Headlines in De Telegraaf last week screamed with bold, underlined letters: “Half city youth of foreign origin“. The opening paragraph explained that more than half of all children under the age of fifteen in Amsterdam, Rotterdam, Utrecht and The Hague was from foreign extraction, and that the proportion would increase in the coming years.
Fear of this sort of development has promoted right-wing politics in Holland, France and other West European countries in recent months. The popularity of Pim Fortuyn, the bald, flamboyant politician murdered in May, came in part from his forthright warnings about where these developments would be taking Dutch society. Others also had begun to challenge political correctness. The police began to report openly that 98% of the street crime in Holland’s main cities was committed by youth of foreign origin.
Similar developments can be seen in cities from Seville to Stockholm. So what sort of European cities can we expect in ten, twenty years time, when these children become adults and have their own families? The urban populations will be largely non-white, without a traditional western “Christian” cultural background.
How then should European believers respond to these trends?
Dr Andrew Walls, missiologist and historian from Aberdeen in Scotland, believes we are experiencing an “Ephesian moment” such as the Church has never seen since the First Century. In a recent talk entitled Demographics, Power and the Gospel in the 21st century, Walls said these new anti-immigration political parties rising across Western Europe had frightened the old parties by their electoral success, so the old parties had also begun to use the same language.
Then he warned, “Western Christians are going to be faced with some enormous choices.”
When the Epistle to the Ephesians was written, there were only two major cultures in the Christian church, two Christian lifestyles, the Jewish and the Hellenistic, Walls explained. The Epistle was all about two mutually hostile races being joined together, to eat and work together within the Body of Christ.
But how many cultures were there now in the Body of Christ? he asked. A century ago, the number of Christians in the non-Western world looked quite small. Now they were the majority, and every year there were fewer Christians in the West and more in the rest of the world.
Yet Christianity survived in the past by crossing the boundaries of language and culture, Walls pointed out. Without this process it could wither and die. What enabled the faith to survive and to grow after the collapse of Rome was its transplantation into the Barbarian cultures. Christianity survived a major crisis because it had been transmitted to a people of a different language, different culture, different way of life.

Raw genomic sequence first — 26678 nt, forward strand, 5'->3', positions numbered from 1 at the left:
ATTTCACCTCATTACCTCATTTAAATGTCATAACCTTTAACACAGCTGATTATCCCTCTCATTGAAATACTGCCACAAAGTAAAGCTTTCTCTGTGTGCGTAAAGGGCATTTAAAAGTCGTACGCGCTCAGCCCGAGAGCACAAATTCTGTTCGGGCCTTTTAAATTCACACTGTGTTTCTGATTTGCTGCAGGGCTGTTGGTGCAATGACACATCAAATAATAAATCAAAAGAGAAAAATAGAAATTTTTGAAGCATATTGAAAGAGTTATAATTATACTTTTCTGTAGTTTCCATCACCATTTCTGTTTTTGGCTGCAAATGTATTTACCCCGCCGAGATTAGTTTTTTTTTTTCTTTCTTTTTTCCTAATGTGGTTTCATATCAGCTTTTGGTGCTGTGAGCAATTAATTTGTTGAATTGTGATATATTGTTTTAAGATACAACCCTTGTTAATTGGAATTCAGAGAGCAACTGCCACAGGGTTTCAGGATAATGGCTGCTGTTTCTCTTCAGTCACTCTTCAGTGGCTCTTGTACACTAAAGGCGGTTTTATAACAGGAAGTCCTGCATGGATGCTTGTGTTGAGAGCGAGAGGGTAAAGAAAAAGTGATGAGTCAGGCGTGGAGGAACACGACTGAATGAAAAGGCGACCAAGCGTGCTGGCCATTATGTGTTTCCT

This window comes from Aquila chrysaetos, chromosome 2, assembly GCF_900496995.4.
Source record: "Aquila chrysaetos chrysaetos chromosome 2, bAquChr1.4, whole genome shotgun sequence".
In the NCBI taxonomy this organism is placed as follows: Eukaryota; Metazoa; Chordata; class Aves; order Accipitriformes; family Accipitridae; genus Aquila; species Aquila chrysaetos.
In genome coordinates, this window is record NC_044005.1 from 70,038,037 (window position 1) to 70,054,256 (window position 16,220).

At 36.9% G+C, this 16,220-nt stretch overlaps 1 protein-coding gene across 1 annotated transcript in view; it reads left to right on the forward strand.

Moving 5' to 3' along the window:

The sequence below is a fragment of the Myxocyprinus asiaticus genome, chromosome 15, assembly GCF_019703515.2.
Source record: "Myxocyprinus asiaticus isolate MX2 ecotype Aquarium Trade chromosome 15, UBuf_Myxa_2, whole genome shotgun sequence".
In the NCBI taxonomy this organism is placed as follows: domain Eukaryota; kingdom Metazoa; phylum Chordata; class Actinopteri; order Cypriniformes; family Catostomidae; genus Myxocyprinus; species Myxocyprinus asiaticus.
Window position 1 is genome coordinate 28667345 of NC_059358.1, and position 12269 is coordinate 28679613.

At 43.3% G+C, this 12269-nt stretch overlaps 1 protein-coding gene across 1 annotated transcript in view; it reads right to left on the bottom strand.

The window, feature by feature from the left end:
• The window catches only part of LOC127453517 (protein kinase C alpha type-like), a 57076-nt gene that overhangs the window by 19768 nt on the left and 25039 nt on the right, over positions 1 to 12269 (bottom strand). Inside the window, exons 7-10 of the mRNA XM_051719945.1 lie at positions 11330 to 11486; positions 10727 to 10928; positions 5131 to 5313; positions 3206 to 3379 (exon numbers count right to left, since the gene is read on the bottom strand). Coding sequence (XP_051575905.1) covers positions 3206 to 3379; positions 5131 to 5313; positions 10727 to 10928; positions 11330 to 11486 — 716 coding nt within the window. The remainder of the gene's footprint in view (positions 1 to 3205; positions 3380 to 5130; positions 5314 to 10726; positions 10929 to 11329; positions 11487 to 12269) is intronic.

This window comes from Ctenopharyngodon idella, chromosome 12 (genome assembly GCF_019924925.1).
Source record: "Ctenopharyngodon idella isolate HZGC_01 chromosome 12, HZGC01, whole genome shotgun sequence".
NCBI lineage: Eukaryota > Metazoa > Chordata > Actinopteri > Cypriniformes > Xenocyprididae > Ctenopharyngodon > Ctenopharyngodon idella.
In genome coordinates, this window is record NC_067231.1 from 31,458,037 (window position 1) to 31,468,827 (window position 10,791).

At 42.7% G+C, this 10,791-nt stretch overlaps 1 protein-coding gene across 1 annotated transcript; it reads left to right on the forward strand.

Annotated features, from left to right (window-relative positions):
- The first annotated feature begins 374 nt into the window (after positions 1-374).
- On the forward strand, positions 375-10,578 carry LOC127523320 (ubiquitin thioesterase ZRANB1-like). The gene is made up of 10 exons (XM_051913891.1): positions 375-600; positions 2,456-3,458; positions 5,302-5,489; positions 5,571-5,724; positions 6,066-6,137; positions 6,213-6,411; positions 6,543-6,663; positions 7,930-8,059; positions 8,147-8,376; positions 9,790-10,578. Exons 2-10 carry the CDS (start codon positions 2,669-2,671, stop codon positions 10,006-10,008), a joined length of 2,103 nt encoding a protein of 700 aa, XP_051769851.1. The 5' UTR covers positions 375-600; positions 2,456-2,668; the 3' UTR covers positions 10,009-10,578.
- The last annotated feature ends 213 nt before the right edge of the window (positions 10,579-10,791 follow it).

In the coming century, we could expect Christians of Asia, Africa, Latin America and the Pacific to cross cultural boundaries, including western cultural boundaries, in order to share their faith. Already in cities as diverse as Amsterdam, London and Kyiv (The Ukraine), some of the largest congregations are non-European fellowships. Who knows? Given the dying state of the European churches, this might be the way the church in Europe survives.
The challenge for European Christians, Walls implied, was to embrace the diversity of cultures in the unity of the gospel, as Paul urged his Ephesian readers to do.
Walls: “The Body of Christ is not complete, the full stature of Christ is not reached until all these cultures and sub-cultures are brought together in Heaven. So, the Ephesian moment brings us a Church more culturally diverse than it’s ever been before, nearer potentially to that full stature of Christ that belongs to the summing up of all of humanity. But it also announces a Church of the poor. Christianity will be mainly the religion of rather poor and very poor people with few gifts to bring except the gospel itself. And the heartlands of the Church will include some of the poorest countries on earth. A developed world in which Christians become less and less important and influential will seek to protect its position against the rest.”
God often works from the fringes. Could the “foreign” sectors of our urban populations be a key strategy in the re-evangelization of Europe?
Till next week,
Till next week,